Albert Schweitzer said it best, “Happiness is nothing more than good health and a bad memory.”
But of course he didn’t mean that in it’s purest most literal form. I believe that he meant it figuratively as well. Here’s how I interpret his quote:
Everyone’s got their demons and/or periods of their past that aren’t/weren’t considered “happy” or “good” times for them. If a person is in a solid place now (or even a bad one now for that matter), they could look back on their past (or present) status and say, “damn, I remember when—“ and try to apply their past situation to their present if it fits.
Happiness is good health. Health should be the most important thing in a person’s life, be it physical health or mental heath. Health, above education, financial security, and even family spirituality, should rank. At least it’s at the top of my hierarchy.
If a person has good health (again—physical and mental), they, as individuals, should feel a sense of satisfaction. Someone could say, “I don’t have a job, but I don’t have any diseases. I can breathe and walk with ease. I’ve got all my limbs and I feel fine”. I take this to be a self-fulfilling prophecy of sorts. Not really being selfish but putting things into perspective that, ”above all else, I have my sense of self, and I’m fine with myself”. I think that that is very important.
Happiness is also having a bad memory. Some people have the keenest of memories. This, in my opinion, means that they don’t want to forget that lay off from ’94 or that foreclosure they endured or that horrible divorce they underwent fifteen years before. Some people like to wallow in the negative sense.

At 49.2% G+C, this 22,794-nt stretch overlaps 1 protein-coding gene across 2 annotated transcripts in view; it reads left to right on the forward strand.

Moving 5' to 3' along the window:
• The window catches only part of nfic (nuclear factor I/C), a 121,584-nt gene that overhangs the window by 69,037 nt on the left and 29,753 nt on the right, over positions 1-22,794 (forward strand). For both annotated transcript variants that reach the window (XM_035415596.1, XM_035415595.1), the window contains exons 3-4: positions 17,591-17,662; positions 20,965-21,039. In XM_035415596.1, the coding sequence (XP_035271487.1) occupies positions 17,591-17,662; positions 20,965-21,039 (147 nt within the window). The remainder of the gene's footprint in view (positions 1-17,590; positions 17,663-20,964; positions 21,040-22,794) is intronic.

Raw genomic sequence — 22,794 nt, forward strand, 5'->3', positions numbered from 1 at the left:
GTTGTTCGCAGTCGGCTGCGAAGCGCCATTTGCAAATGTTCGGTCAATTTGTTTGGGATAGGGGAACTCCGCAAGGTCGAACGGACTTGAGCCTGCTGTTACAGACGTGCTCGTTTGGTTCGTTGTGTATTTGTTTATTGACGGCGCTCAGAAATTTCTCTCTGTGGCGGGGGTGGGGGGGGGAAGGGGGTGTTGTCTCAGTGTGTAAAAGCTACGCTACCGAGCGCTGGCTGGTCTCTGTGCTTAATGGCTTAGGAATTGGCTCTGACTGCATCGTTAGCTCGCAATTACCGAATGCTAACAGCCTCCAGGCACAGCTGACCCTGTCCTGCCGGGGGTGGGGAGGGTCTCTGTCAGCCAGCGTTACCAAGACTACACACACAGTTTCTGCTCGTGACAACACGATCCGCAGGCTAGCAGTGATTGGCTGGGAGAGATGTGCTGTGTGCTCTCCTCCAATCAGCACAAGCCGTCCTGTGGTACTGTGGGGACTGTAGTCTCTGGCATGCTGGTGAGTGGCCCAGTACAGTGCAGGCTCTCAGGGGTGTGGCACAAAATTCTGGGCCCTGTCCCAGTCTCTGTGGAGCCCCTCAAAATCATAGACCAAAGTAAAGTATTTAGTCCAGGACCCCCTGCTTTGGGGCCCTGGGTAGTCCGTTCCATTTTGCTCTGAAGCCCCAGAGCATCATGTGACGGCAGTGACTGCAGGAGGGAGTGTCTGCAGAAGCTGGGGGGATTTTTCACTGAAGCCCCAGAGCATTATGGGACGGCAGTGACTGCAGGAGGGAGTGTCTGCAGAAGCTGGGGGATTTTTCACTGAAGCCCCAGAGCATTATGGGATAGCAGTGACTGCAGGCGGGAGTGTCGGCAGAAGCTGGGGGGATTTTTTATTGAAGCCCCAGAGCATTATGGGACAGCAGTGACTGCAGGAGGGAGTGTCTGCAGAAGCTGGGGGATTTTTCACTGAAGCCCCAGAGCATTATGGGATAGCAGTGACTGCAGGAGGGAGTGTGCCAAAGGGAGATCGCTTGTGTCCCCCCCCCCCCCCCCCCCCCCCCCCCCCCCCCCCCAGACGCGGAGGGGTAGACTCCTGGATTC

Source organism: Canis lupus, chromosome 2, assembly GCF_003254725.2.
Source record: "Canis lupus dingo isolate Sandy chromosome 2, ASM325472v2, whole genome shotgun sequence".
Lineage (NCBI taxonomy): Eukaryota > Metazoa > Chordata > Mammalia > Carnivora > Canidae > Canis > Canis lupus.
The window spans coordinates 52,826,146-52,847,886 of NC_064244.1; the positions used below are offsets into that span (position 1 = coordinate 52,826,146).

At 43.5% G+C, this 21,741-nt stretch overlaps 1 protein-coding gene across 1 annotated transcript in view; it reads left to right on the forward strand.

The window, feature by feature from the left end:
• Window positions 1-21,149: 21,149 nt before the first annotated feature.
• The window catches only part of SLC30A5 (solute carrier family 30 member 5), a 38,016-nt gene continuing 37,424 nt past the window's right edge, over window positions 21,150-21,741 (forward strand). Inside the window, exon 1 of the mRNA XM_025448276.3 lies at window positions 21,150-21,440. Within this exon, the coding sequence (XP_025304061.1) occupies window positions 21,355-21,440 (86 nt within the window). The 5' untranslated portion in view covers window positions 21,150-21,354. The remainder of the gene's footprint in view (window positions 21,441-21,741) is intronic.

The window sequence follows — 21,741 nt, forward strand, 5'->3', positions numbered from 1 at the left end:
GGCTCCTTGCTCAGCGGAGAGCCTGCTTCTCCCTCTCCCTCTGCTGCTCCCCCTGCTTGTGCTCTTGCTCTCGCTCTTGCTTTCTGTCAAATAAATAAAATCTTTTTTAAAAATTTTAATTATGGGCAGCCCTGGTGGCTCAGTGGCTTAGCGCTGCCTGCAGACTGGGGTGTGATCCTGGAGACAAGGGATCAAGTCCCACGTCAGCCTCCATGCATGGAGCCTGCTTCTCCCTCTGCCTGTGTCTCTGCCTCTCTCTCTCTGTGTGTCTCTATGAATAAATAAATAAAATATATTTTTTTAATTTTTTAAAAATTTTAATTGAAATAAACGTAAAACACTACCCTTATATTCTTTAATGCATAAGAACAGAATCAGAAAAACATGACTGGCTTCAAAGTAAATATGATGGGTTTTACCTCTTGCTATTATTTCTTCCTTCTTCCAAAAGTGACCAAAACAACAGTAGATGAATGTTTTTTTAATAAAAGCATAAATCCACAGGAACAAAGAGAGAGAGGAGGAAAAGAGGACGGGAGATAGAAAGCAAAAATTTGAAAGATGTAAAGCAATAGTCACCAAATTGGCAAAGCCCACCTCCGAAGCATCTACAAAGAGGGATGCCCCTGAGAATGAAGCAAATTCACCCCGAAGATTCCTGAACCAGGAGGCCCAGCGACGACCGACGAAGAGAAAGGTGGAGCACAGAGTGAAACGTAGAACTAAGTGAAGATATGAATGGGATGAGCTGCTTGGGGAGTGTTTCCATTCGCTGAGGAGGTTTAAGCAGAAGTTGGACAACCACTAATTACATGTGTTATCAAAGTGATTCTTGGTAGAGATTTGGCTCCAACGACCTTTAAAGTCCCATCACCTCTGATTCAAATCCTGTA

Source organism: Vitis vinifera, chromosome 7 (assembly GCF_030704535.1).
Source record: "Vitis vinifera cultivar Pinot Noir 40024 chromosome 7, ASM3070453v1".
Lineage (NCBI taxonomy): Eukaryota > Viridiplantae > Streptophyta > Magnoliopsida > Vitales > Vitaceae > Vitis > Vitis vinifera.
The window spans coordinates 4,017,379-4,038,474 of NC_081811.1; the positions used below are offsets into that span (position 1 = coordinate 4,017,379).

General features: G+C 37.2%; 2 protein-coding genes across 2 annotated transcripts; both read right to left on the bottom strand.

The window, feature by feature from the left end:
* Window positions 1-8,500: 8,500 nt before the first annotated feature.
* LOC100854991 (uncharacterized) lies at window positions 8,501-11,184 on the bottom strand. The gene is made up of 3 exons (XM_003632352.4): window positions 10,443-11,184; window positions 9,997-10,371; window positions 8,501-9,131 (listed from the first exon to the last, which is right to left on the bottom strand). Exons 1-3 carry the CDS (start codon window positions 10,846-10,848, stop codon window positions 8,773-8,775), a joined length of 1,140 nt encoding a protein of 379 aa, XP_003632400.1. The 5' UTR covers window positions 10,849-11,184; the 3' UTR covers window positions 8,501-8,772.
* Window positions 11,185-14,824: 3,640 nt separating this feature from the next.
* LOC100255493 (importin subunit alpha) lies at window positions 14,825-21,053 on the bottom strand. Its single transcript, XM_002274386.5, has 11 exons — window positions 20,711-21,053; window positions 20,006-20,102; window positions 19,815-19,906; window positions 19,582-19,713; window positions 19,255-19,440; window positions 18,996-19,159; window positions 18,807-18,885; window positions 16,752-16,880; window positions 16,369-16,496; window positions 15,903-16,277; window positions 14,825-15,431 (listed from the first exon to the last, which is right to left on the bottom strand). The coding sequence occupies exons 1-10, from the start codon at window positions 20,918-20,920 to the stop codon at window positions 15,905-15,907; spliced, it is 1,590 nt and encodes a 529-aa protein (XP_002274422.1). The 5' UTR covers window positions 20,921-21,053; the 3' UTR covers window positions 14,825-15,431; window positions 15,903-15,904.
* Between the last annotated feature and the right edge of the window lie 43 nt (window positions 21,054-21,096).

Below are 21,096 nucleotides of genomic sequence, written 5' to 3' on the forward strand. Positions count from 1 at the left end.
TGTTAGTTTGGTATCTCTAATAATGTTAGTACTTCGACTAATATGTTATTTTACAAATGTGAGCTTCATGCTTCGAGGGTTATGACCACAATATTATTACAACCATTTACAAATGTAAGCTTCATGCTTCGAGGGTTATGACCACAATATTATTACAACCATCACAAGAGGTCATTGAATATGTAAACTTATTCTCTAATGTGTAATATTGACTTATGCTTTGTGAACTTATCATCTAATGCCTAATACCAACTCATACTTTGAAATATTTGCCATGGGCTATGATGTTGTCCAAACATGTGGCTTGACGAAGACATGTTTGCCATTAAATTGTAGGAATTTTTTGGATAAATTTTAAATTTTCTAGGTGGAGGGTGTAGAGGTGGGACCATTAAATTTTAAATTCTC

I say, “wallow in the negative sense” because I tend to see a lot of things in two different ways at times. For this, I see a positive side of wallowing as well as a negative side. The positive being the lingering of a situation in search of clarity and understanding in order to move on or accept. This wallow, in my opinion, is closely related to that element called, “Closure”. While some people don’t really feel closure is necessary, I am one that believes that it is absolutely necessary, of course depending on the situation in question.
Consequently, the negative sense of wallowing is the unnecessary dragging on of a situation well past its expiration date and then applying said situation to a present situation to see how the two situations “align with each other”. At times, the negative wallower isn’t even in a bad situation in their present; rather, they are just reminiscing and BOOM! They start to drift into the bad days and…depression can set and their once happy lives are, in the blink of an eye, turned upside down. Again.
So, yes, happiness is having a bad memory, in the figurative sense of course. Of course you may never ever EVER forget about that devastating divorce or that sudden lay off or if you’re on Wall Street, you’ll undoubtedly NEVER forget about the Bail Out that America is undergoing. It’s inevitable. We’ve all got our demons and not so good times in our lives. No one’s situation is the “exception to the rule”. No one is “special so this rule doesn’t apply to them”.
It’s a simple yet possibly difficult concept to grasp:
Wanna be happy? Try not to remember those bad days. Be grateful for your health, physically, mentally, and otherwise, and gain a sense of amnesia towards the negatives.